Easy- and fun-to-use schematic-driven logic simulator is now freeware!Have you seen the MultiMedia Logic Simulator (MMLogic) from Softronics Inc? If not, you are in for a treat, because this incredibly easy-to-use tool is now available for Immediate Download as Freeware!
This really is an ultra-cool application. First of all it has a schematic front end that allows you to select switches, logic gates, registers, displays, etc. from a pallet and place them in a schematic window. Then you wire these elements together. Finally, you say "simulate", and then you can click the switches and see the corresponding actions and events take place on the screen in front of you.
The MMLogic graphical user interface.
The reason this is currently of particular interest to me is due to the "Black Box Brain Boggler" I posed in my "Logically Speaking" column in the May 8th issue of EE Times. Just to refresh your memory, we have a black box with three inputs A, B, and C. It also has three outputs called not-A, not-B, and not-C. Each of these outputs is the logical inversion of its corresponding input; that is, if A = 0 then not-A = 1, and vice versa.
Obviously, if we had access to three NOT gates, then the solution would be simple, but we have only TWO NOT gates. Now, here's the problem, in my article I mistakenly said that we could also use as many AND, OR, and XOR gates as we wish. In fact we have only AND and OR gates, but no XOR gates.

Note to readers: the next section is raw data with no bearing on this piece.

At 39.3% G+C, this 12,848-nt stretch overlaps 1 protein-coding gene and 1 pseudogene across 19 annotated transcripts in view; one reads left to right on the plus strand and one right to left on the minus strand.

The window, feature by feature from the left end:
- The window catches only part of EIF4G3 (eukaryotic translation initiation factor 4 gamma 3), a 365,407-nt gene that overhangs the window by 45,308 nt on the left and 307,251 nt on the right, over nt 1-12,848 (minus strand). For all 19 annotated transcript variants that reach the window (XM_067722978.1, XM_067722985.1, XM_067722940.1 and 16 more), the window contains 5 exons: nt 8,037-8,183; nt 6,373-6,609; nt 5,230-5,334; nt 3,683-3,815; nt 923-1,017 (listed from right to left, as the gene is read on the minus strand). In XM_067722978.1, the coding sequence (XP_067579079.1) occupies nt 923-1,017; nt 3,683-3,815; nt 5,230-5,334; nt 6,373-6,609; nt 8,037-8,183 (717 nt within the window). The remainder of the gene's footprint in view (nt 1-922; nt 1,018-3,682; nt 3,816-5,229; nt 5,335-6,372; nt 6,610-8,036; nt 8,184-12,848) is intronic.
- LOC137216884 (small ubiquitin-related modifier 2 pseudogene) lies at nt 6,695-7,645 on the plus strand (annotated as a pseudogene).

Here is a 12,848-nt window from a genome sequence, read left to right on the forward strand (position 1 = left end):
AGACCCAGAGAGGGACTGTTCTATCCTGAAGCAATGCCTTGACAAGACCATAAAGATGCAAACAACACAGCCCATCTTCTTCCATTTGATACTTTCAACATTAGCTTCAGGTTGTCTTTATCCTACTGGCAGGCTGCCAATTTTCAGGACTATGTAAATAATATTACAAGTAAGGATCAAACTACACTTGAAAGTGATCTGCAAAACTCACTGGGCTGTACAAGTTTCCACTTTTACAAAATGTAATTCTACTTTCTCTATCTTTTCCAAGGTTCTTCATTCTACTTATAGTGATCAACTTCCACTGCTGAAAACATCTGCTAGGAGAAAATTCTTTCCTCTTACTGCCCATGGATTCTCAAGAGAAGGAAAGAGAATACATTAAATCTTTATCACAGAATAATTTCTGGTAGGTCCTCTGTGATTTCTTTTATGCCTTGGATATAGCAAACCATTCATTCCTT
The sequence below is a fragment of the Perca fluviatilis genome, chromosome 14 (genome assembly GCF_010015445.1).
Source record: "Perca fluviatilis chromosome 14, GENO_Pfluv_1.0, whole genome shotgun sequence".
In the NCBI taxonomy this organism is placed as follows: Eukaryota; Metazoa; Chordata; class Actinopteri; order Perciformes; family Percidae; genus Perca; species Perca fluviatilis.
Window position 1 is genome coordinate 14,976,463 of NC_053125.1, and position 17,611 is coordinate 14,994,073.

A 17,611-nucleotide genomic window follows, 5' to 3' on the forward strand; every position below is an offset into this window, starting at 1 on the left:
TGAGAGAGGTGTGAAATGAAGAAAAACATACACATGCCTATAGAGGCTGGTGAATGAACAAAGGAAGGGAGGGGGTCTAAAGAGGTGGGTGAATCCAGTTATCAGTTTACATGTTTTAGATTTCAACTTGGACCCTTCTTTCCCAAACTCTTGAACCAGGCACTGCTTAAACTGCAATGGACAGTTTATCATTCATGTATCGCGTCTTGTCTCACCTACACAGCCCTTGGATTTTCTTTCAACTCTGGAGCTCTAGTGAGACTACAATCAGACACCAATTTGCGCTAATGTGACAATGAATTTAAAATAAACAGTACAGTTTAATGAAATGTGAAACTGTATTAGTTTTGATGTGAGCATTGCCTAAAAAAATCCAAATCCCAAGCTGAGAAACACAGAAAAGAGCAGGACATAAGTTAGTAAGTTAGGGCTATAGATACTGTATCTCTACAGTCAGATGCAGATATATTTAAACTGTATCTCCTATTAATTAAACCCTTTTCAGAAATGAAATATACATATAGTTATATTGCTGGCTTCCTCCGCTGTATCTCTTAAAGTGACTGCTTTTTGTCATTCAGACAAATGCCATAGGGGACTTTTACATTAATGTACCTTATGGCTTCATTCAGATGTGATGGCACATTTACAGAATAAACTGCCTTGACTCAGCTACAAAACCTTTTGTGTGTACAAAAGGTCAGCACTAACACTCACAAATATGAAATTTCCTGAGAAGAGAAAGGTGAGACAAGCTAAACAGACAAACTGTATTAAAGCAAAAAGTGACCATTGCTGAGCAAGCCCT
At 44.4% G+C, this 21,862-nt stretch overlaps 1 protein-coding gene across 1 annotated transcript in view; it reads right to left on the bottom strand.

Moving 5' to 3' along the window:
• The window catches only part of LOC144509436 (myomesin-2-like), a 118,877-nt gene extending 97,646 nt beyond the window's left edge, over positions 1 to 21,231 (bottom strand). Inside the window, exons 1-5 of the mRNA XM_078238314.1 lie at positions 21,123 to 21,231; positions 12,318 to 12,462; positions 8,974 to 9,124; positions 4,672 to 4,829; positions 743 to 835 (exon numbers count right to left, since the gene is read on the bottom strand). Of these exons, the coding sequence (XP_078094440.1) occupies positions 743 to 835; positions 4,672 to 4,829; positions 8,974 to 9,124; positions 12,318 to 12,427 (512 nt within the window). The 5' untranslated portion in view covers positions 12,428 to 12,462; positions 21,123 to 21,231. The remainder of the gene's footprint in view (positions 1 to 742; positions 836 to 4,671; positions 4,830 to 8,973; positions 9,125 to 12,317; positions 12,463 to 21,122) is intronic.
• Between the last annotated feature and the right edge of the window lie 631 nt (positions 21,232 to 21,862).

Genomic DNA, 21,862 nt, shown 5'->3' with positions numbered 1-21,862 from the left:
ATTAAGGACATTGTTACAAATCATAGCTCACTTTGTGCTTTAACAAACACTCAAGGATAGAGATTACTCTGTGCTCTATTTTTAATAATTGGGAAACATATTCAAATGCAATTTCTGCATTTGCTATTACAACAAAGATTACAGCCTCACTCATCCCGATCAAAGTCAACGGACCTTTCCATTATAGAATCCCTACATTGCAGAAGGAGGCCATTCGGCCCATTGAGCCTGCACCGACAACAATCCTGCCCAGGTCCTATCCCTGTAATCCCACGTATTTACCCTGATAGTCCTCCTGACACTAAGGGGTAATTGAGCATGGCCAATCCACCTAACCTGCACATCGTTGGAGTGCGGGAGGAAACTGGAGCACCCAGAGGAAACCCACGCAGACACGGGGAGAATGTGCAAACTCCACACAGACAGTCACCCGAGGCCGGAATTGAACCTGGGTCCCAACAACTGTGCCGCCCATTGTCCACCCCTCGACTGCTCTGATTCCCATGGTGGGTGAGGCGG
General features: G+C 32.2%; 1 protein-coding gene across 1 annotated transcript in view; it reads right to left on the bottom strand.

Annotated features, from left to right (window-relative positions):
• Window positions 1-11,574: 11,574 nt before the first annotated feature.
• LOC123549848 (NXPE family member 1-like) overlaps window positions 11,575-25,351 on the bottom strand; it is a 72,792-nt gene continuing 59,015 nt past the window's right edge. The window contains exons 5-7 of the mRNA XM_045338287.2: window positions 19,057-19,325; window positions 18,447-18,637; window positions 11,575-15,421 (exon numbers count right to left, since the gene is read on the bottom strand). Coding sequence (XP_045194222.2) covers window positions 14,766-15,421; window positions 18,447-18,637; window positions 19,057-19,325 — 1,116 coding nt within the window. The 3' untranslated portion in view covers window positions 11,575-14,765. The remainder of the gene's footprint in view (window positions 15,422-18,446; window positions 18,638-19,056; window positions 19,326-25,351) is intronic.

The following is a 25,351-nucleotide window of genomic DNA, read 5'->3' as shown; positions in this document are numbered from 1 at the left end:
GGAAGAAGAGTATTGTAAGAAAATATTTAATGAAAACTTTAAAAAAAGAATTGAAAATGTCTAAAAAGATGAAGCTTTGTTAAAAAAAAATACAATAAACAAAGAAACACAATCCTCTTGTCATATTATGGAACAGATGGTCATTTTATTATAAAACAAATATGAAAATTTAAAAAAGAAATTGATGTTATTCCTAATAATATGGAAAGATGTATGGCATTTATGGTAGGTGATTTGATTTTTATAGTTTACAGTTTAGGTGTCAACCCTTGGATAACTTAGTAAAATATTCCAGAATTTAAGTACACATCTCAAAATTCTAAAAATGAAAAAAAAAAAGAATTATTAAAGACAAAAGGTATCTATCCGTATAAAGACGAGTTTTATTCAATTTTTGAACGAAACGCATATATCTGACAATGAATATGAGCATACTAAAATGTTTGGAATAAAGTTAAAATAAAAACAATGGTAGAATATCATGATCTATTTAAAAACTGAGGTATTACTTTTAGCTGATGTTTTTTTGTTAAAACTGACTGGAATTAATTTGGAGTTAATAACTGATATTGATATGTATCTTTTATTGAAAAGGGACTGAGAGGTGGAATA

For a long time I doubted it could be done, but I have now seen several really cunning solutions. In fact, this weekend I wrote them up and presented them all as a How To Article on Programmable Logic DesignLine.
For your delectation and delight, the guy who created MMLogic – George Mills – got interested in this, so he created a simulation of the winning solution. You can download this solution as a ZIP file by Clicking Here. All you have to do is unZIP it, use the File > Open command in MMLogic to load this circuit, then the Simulate > Run to start the simulator, and then click the switches representing the A, B, and C inputs.
Furthermore, at the end of the above article, I mention a possible alternative approach using a ring oscillator, multiplexer, and so forth. If I have enough time, I'm going to simulate this little rapscallion using MMLogic. In the meantime, why don’t you download a copy and try playing with it yourself? (Hint #1: When you run MMLogic, you can use the File Open command to access a variety of pre-created examples that you'll find in the "C:/Program Files/Softronics/Multimedia Logic/Examples" folder. Hint #2: Use the "Toggle Pallet" icon – the one that looks like two logic gates – on the tool bar to access the pallet of logic gates and devices you can play with.)
Questions? Comments? Feel free to email me – Clive "Max" Maxfield – at firstname.lastname@example.org). And, of course, if you haven't already done so, don't forget to Sign Up for our weekly Programmable Logic DesignLine Newsletter.